With the use of a car and the better part of the afternoon, we had all we needed to explore Bourgogne a little more on our way back to Paris. I often rely on my Rick Steves’ guide books to get a general lay of the land of an area I am visiting. These two sights were listed on his suggested route back. Although neither of these sights are “must-sees” in my opinion, the charm of this journey for those who have time is getting to soak in the French countryside.
Anyway, who doesn't love a good road trip? (Especially for me, who wasn't driving.) A little while in we discovered a club-mix version of Pirates of the Caribbean that pervaded numerous French radio stations. What better soundtrack than for a countryside adventure through winding roads and open fields? Go ahead, you know you want to listen to it now to set the mood. And someone please educate me in pop culture that I’m lacking - is this from the Lego Movie?
We reached our first destination, Château de Châteauneuf, just before it opened for the afternoon at 2pm. We took a few minutes to walk around the town and admire its sweeping view over the surrounding area.
Then we moved on to the château where we had the pleasant surprise of gaining free entrance because it was the first Sunday of the month. I suppose I’m getting a bit spoiled by all the châteaux and castles France has to offer. This one was not particularly impressive in comparision, especially its interior. (If it’s not free, I would even suggest possibly skipping it and just enjoying a walk around the tiny town.) It was a nice stop though, and the price was right.
Next stop - a short break along part of the Canal de Bourgogne. We paused to take a few pictures on this stunning day and then moved on.
And back in the car to head to attraction #2. I love passing through tiny villages like this one on a road trip in France.
The last stop of the day was at the Abbey of Fontenay. The UNESCO site is important as one of the oldest Cistercian abbeys in France (founded in 1118). The abbey was founded by Saint Bernard to reform monastic life by living a life of solitude and poverty in contrast to the more extravagant Benedictine abbeys. The monks here were completely self-sufficient and were prosperous from the 12th-15th centuries. However, by the French Revolution the number of monks living there had dramatically declined. Eventually the abbey became property of the state and was sold off.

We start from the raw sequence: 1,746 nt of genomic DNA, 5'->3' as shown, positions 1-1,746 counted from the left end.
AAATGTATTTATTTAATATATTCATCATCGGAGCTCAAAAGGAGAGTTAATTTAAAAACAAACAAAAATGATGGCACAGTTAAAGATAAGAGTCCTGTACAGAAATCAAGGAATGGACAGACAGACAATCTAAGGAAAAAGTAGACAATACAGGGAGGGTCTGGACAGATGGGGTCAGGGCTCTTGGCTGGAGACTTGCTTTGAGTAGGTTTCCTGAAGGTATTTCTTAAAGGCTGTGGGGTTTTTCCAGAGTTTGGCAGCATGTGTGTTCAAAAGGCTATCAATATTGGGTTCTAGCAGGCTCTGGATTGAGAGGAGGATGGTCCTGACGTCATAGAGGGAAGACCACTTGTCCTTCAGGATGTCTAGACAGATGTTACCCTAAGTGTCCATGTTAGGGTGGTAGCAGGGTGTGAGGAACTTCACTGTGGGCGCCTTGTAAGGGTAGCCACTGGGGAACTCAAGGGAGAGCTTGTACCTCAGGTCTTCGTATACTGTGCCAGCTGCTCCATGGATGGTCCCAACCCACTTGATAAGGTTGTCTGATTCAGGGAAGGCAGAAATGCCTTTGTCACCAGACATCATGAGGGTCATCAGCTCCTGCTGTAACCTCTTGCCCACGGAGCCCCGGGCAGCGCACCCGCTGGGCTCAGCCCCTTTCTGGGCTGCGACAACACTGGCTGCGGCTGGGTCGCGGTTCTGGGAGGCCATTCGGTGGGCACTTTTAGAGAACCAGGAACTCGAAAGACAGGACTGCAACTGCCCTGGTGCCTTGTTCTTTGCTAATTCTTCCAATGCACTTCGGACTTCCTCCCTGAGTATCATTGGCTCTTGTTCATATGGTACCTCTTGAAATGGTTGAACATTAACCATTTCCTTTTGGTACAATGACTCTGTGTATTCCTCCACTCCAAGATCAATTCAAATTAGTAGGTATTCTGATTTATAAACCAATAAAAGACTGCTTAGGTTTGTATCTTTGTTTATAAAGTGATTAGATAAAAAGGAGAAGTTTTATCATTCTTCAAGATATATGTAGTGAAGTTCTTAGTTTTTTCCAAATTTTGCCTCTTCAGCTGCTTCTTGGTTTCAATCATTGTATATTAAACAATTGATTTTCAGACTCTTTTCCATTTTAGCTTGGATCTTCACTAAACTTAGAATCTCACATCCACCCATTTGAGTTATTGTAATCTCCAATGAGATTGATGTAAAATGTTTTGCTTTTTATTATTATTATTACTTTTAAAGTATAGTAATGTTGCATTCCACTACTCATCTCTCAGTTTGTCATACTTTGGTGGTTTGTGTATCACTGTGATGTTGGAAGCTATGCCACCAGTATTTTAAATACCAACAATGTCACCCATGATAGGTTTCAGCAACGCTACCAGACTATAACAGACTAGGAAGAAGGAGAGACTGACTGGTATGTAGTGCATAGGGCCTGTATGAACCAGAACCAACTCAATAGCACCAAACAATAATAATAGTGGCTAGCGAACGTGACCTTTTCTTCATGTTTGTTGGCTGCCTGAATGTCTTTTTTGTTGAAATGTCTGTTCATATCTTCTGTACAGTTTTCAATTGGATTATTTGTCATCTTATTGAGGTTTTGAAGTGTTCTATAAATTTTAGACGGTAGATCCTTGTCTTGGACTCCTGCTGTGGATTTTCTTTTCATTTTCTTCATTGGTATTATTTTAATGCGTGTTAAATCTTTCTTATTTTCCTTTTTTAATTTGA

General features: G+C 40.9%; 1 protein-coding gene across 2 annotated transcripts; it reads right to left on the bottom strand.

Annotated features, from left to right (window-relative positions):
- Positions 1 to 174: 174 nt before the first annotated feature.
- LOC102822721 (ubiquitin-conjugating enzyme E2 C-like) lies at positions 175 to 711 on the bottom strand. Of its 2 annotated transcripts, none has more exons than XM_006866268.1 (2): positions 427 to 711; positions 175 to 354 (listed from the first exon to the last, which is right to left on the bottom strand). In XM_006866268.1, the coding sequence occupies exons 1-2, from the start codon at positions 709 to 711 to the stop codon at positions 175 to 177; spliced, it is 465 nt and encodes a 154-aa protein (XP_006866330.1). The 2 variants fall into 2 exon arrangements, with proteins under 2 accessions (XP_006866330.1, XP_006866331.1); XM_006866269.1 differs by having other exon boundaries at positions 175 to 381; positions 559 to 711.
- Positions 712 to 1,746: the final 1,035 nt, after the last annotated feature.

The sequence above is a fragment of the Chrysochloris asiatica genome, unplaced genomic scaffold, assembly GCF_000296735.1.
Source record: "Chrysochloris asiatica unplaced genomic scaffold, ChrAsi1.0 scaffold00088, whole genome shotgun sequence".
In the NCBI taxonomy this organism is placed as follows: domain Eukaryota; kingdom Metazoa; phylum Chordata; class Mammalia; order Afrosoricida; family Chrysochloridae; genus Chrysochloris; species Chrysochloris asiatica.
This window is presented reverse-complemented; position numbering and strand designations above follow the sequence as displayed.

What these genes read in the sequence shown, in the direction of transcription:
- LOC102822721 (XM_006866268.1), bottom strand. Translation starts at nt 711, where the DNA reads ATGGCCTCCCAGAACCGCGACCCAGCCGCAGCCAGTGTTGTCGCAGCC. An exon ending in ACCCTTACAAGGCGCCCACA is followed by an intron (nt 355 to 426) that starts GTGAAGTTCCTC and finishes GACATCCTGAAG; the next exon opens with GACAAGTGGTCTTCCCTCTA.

Though the entrance fee seemed a bit steep for a site in such a location, the attraction of the abbey is getting to see it as it was, featuring the entire set of buildings that comprised the abbey hundreds of years ago. Without the famed location of picturesque Mont St. Michel, this abbey offered a serenity that perhaps sheds light on what a monk’s life was really like back then.
And with those threatening clouds, it was time to get back to Paris. Though our weekend adventure came to an end, thankfully we still had a few more days to spend with Dawn.
Do you have a favorite area in France to drive around?
PLAN YOUR TRIP:
Château de Châteauneuf
21320 Châteauneuf, France
Admission: €5 adults / €3.50 children ages 12-17 / Free for children under 12 years old
Free admission to everyone on the first Sunday of each month, October-April
Closed on Mondays and January 1st, May 1st, November 1st and 11th, and December 25th
Hours - Jan 3-May 14 & Sept 16-Dec 31: 10:00am-12:30pm / 2:00pm-5:45pm; May 15-Sept 15: 9:30am-12:30pm / 2:00pm-6:45pm
Abbey of Fontenay
21500 Montbard, France
Admission: €10 adults / €7 those under 26 years old (prices for individuals without guided visit, prices as of April 2014)
Hours - Open daily, From Palm Sunday-All Saints Day 10:00am-6:00pm / Rest of the year from 10:00am-12:00pm / 2:00pm-5:00pm